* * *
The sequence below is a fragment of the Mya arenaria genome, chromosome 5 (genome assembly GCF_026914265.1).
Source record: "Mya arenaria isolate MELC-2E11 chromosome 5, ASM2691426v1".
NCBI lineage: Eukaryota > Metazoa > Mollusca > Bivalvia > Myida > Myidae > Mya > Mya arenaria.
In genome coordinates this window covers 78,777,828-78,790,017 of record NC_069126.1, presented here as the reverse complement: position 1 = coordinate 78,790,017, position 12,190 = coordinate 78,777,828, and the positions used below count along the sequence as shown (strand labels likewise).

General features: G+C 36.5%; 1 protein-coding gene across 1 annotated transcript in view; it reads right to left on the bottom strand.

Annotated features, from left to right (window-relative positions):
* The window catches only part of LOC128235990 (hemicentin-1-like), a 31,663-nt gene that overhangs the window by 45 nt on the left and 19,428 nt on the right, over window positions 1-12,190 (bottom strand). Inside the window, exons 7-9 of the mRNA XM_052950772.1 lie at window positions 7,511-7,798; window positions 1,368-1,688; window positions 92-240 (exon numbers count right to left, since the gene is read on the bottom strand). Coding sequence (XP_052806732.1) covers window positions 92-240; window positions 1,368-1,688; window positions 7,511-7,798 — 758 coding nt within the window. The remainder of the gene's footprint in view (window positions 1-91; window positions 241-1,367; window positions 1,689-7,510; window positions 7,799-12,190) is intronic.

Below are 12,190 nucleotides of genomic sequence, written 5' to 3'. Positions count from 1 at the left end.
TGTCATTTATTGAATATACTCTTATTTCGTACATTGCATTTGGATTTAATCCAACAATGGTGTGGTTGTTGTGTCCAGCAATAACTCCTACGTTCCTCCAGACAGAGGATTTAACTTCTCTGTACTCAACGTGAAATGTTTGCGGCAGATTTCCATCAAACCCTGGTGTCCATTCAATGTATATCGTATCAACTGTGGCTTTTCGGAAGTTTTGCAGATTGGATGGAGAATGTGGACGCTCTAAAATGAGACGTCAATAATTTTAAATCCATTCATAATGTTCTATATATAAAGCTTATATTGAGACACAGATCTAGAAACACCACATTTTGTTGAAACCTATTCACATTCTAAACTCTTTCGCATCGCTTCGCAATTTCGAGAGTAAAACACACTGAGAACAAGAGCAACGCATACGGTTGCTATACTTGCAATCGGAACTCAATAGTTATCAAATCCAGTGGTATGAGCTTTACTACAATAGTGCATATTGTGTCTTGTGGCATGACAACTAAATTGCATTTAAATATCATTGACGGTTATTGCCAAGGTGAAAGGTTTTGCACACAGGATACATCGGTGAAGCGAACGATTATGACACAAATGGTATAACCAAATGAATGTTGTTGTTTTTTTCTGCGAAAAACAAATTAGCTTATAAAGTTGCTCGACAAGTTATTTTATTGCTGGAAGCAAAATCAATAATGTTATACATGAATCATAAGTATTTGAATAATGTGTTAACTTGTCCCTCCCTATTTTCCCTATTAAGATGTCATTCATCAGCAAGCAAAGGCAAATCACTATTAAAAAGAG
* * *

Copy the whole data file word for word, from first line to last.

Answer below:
The sequence below is a fragment of the Mya arenaria genome, chromosome 5 (genome assembly GCF_026914265.1).
Source record: "Mya arenaria isolate MELC-2E11 chromosome 5, ASM2691426v1".
NCBI lineage: Eukaryota > Metazoa > Mollusca > Bivalvia > Myida > Myidae > Mya > Mya arenaria.
In genome coordinates this window covers 78,777,828-78,790,017 of record NC_069126.1, presented here as the reverse complement: position 1 = coordinate 78,790,017, position 12,190 = coordinate 78,777,828, and the positions used below count along the sequence as shown (strand labels likewise).

General features: G+C 36.5%; 1 protein-coding gene across 1 annotated transcript in view; it reads right to left on the bottom strand.

Annotated features, from left to right (window-relative positions):
* The window catches only part of LOC128235990 (hemicentin-1-like), a 31,663-nt gene that overhangs the window by 45 nt on the left and 19,428 nt on the right, over window positions 1-12,190 (bottom strand). Inside the window, exons 7-9 of the mRNA XM_052950772.1 lie at window positions 7,511-7,798; window positions 1,368-1,688; window positions 92-240 (exon numbers count right to left, since the gene is read on the bottom strand). Coding sequence (XP_052806732.1) covers window positions 92-240; window positions 1,368-1,688; window positions 7,511-7,798 — 758 coding nt within the window. The remainder of the gene's footprint in view (window positions 1-91; window positions 241-1,367; window positions 1,689-7,510; window positions 7,799-12,190) is intronic.

Below are 12,190 nucleotides of genomic sequence, written 5' to 3'. Positions count from 1 at the left end.
TGTCATTTATTGAATATACTCTTATTTCGTACATTGCATTTGGATTTAATCCAACAATGGTGTGGTTGTTGTGTCCAGCAATAACTCCTACGTTCCTCCAGACAGAGGATTTAACTTCTCTGTACTCAACGTGAAATGTTTGCGGCAGATTTCCATCAAACCCTGGTGTCCATTCAATGTATATCGTATCAACTGTGGCTTTTCGGAAGTTTTGCAGATTGGATGGAGAATGTGGACGCTCTAAAATGAGACGTCAATAATTTTAAATCCATTCATAATGTTCTATATATAAAGCTTATATTGAGACACAGATCTAGAAACACCACATTTTGTTGAAACCTATTCACATTCTAAACTCTTTCGCATCGCTTCGCAATTTCGAGAGTAAAACACACTGAGAACAAGAGCAACGCATACGGTTGCTATACTTGCAATCGGAACTCAATAGTTATCAAATCCAGTGGTATGAGCTTTACTACAATAGTGCATATTGTGTCTTGTGGCATGACAACTAAATTGCATTTAAATATCATTGACGGTTATTGCCAAGGTGAAAGGTTTTGCACACAGGATACATCGGTGAAGCGAACGATTATGACACAAATGGTATAACCAAATGAATGTTGTTGTTTTTTTCTGCGAAAAACAAATTAGCTTATAAAGTTGCTCGACAAGTTATTTTATTGCTGGAAGCAAAATCAATAATGTTATACATGAATCATAAGTATTTGAATAATGTGTTAACTTGTCCCTCCCTATTTTCCCTATTAAGATGTCATTCATCAGCAAGCAAAGGCAAATCACTATTAAAAAGAG